The U.S. Department of Energy has released a long-awaited study that concludes that the U.S. economy as a whole would benefit from exports of some of the abundant natural gas supplies that have been unlocked by the industry’s new technologies.
In prior posts I have written about how unconventional sources of oil and natural gas are creating jobs, strengthening businesses and investment, as well as revitalizing cities and regions across America.
The comprehensive, 230-page DOE study looked at all sectors of the economy and in every scenario concluded the net gains to the U.S. economy from exporting natural gas were greater than any localized loss. This is how free trade works — whether you’re talking about U.S. exports of wheat, computers, or automobiles.
In addition, as our public dialogue on this issue has moved forward, the National Association of Manufacturers has re-iterated its support for free trade in relation to natural gas. And the American Chemistry Council has also made its position clear.
What these many different voices share is the belief that the tremendous new supplies of natural gas coming from unconventional sources in the United States are sufficient to meet both our domestic needs and exports.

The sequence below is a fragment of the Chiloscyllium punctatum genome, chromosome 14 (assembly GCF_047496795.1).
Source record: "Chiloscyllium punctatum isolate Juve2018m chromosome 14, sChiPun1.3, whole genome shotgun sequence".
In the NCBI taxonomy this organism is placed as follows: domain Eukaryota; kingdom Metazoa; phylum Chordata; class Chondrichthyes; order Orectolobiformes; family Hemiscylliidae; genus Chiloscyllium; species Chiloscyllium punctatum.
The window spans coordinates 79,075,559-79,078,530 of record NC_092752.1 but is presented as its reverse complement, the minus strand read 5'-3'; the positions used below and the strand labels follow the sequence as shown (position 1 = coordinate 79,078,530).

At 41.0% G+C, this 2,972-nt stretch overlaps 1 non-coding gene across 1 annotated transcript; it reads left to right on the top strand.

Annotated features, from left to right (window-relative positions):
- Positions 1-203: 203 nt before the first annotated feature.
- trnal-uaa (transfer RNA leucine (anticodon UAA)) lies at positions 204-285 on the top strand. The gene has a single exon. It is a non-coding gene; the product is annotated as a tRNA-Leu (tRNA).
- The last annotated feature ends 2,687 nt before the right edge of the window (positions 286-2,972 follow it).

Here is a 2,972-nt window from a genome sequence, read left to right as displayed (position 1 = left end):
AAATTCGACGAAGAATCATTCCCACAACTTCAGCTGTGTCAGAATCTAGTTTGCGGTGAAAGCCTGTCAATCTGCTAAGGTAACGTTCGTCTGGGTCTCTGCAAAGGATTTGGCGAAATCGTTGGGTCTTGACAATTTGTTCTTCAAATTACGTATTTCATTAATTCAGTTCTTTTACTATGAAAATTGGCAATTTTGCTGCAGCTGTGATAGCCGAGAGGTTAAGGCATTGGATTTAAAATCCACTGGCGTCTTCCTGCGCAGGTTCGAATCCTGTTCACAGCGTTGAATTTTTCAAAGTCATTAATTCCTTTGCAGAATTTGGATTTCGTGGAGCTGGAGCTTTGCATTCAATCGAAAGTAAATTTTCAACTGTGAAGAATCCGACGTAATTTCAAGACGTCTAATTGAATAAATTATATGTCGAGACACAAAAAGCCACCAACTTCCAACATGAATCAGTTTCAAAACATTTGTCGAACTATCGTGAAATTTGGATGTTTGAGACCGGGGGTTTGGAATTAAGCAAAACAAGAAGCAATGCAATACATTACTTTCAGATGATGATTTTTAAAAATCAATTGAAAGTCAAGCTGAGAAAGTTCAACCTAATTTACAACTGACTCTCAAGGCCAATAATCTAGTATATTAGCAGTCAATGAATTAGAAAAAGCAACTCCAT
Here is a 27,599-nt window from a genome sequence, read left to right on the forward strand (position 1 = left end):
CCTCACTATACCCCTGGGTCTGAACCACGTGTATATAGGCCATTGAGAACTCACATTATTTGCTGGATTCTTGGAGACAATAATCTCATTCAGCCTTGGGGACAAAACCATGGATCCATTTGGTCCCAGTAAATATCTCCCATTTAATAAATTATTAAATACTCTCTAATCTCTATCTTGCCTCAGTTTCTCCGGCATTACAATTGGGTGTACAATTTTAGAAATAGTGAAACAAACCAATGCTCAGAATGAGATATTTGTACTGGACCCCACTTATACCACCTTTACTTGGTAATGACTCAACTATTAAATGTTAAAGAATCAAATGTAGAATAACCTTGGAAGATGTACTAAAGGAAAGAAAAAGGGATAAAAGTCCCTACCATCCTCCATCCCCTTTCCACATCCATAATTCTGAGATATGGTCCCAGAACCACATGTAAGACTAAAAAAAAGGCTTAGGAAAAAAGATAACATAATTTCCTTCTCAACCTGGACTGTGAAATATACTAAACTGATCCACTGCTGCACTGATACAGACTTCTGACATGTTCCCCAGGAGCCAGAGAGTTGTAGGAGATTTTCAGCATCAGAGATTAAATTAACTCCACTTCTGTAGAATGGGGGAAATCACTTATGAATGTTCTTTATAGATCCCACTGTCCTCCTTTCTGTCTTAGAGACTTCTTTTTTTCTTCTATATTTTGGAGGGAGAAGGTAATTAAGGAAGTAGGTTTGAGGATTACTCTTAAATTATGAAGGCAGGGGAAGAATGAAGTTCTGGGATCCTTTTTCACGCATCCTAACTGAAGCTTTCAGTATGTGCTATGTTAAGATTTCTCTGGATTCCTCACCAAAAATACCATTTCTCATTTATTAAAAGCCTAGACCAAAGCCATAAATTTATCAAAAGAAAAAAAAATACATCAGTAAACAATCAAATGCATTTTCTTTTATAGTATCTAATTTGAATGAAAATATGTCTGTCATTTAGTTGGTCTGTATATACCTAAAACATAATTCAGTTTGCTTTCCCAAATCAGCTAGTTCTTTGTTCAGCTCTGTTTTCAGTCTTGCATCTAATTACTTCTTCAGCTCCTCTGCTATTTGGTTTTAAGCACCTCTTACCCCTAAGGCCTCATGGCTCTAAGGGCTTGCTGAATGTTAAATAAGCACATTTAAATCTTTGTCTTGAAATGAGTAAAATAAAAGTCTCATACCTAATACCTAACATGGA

The simple truth is that free trade encourages more investment, leads to mutual benefit and progress, and, in the case of natural gas, will almost assuredly lead to higher levels of production that support jobs and economic activity across the country.
The Wall Street Journal’s editorial board recently reached the same conclusion in its piece titled “Energy Economics in One Lesson.”
It is heartening to see how the DOE-commissioned report is already contributing positively to public dialogue on economic trade and sound energy policy. And it reminds us all that we have every reason to be confident in the benefits of free trade.
As The Washington Post board noted in another strong editorial of support for free trade in energy, “When countries can buy and sell to each other, their economies do what they are best at, producing more with less and driving economic growth.”